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For Thanksgiving, Some Answers on the Meaning of Life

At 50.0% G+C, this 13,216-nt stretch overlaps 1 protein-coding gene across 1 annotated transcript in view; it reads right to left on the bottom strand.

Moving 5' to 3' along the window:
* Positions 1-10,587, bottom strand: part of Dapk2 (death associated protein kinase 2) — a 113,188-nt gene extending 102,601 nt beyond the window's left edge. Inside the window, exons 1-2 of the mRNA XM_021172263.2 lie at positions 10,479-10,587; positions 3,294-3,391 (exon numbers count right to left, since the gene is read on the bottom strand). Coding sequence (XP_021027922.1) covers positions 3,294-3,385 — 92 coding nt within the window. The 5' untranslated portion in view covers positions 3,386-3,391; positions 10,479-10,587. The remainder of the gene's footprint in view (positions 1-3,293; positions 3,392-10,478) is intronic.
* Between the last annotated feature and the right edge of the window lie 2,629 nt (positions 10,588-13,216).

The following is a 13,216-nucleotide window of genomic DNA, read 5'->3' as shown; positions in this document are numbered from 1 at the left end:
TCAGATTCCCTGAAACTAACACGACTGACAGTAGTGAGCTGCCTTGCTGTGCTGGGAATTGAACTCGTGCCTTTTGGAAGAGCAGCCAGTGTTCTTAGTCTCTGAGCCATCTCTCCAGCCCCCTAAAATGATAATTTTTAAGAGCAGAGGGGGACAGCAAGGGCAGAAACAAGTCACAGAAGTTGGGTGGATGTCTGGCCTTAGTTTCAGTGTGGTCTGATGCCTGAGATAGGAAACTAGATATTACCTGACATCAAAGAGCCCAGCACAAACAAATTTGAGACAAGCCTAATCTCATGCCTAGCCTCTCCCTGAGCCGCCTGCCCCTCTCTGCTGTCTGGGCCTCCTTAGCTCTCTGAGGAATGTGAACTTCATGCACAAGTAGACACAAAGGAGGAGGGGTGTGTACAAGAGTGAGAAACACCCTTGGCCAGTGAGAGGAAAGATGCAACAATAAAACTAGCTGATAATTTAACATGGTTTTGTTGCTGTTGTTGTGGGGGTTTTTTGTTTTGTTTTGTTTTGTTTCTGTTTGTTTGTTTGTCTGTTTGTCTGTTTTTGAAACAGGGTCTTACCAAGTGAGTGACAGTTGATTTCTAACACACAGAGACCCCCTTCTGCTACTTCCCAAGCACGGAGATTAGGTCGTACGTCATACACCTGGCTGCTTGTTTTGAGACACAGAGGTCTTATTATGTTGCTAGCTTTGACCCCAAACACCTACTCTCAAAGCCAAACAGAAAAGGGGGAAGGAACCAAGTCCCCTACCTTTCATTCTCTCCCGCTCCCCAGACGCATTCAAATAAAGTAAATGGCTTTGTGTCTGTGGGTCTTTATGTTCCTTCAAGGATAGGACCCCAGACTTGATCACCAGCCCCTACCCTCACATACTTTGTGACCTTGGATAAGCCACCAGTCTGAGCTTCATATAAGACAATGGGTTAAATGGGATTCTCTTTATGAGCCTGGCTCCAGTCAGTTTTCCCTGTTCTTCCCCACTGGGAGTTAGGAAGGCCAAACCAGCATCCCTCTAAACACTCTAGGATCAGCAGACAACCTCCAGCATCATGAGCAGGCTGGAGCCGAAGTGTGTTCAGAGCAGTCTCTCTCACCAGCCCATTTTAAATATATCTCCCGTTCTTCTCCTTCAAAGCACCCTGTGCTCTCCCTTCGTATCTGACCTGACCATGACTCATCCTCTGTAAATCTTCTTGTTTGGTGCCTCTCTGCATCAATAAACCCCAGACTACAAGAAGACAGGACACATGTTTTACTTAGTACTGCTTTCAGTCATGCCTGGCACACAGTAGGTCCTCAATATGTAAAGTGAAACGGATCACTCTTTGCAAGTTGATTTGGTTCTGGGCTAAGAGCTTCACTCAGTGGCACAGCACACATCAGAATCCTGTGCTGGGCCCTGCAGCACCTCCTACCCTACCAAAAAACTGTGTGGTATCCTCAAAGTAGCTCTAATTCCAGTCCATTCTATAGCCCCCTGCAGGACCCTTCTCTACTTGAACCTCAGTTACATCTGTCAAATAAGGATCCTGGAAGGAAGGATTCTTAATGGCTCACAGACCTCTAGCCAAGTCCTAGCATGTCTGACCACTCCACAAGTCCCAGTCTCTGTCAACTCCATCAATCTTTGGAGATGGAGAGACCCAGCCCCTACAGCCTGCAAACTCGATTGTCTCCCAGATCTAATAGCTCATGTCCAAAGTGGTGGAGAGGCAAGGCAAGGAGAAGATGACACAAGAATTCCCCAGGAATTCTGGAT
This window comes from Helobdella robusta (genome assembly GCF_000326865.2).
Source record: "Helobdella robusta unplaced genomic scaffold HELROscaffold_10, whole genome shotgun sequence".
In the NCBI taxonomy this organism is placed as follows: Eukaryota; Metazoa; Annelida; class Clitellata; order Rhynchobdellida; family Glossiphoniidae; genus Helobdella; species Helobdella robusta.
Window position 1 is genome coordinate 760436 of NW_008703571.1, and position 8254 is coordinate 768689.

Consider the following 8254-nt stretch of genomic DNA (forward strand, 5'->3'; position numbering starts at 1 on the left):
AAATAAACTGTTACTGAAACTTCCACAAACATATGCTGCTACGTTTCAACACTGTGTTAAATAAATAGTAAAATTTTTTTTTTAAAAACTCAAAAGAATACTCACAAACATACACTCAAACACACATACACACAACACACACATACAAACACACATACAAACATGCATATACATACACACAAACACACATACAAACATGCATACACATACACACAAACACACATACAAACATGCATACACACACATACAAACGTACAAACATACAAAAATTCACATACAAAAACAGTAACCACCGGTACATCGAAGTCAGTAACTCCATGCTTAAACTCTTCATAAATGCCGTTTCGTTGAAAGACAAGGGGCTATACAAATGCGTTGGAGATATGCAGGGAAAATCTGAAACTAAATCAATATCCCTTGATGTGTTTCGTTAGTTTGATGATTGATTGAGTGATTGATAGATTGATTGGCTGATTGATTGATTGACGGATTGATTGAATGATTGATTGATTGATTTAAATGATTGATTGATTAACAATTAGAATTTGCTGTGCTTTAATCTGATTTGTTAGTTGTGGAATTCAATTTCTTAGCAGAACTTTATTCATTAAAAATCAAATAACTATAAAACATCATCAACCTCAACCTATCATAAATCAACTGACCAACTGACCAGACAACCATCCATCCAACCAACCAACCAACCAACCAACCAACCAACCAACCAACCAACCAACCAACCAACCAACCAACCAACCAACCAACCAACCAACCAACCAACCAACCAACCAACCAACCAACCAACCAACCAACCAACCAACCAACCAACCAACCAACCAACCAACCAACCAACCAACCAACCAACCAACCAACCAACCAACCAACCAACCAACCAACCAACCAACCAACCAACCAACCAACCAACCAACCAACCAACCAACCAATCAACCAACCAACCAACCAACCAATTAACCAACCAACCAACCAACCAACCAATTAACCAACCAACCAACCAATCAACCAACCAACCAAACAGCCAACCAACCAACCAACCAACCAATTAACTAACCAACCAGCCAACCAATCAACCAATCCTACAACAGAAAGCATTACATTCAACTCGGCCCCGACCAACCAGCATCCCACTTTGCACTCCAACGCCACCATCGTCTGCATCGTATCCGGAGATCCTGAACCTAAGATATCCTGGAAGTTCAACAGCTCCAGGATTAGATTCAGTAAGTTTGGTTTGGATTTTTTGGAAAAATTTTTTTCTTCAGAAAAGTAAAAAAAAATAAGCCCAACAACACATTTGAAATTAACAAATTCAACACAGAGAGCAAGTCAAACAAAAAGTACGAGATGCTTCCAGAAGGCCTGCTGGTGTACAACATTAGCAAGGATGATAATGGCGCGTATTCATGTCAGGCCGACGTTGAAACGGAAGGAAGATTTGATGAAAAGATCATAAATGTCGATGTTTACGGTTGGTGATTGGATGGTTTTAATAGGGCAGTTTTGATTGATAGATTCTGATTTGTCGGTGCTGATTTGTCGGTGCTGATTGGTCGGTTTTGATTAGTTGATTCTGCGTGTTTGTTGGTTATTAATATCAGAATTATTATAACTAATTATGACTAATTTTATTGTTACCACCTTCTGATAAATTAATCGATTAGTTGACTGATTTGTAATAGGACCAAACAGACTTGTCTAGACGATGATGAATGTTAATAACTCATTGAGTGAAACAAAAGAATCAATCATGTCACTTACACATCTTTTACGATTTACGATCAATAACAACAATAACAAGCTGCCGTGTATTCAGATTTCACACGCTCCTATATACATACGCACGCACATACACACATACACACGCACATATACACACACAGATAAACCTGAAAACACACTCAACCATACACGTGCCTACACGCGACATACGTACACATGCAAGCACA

It’s common these days for even well-salaried professionals to complain about the drudgery of work, but Lucassen suggests that we’ve never had it so good. Even as enslavement faded as a source of labor worldwide, wage-work was harsh: “Around 1830, earning a living in Britain required, on average, more than 300 11-hour days, or 3,300 hours net per year.” True, the early hunter-gatherers worked less than many of today’s professionals do — an estimated 8 hours a day for men and 10 hours a day for women — but they also had a life expectancy of perhaps 30 years, not least because their existence was ravaged by predators and disease.

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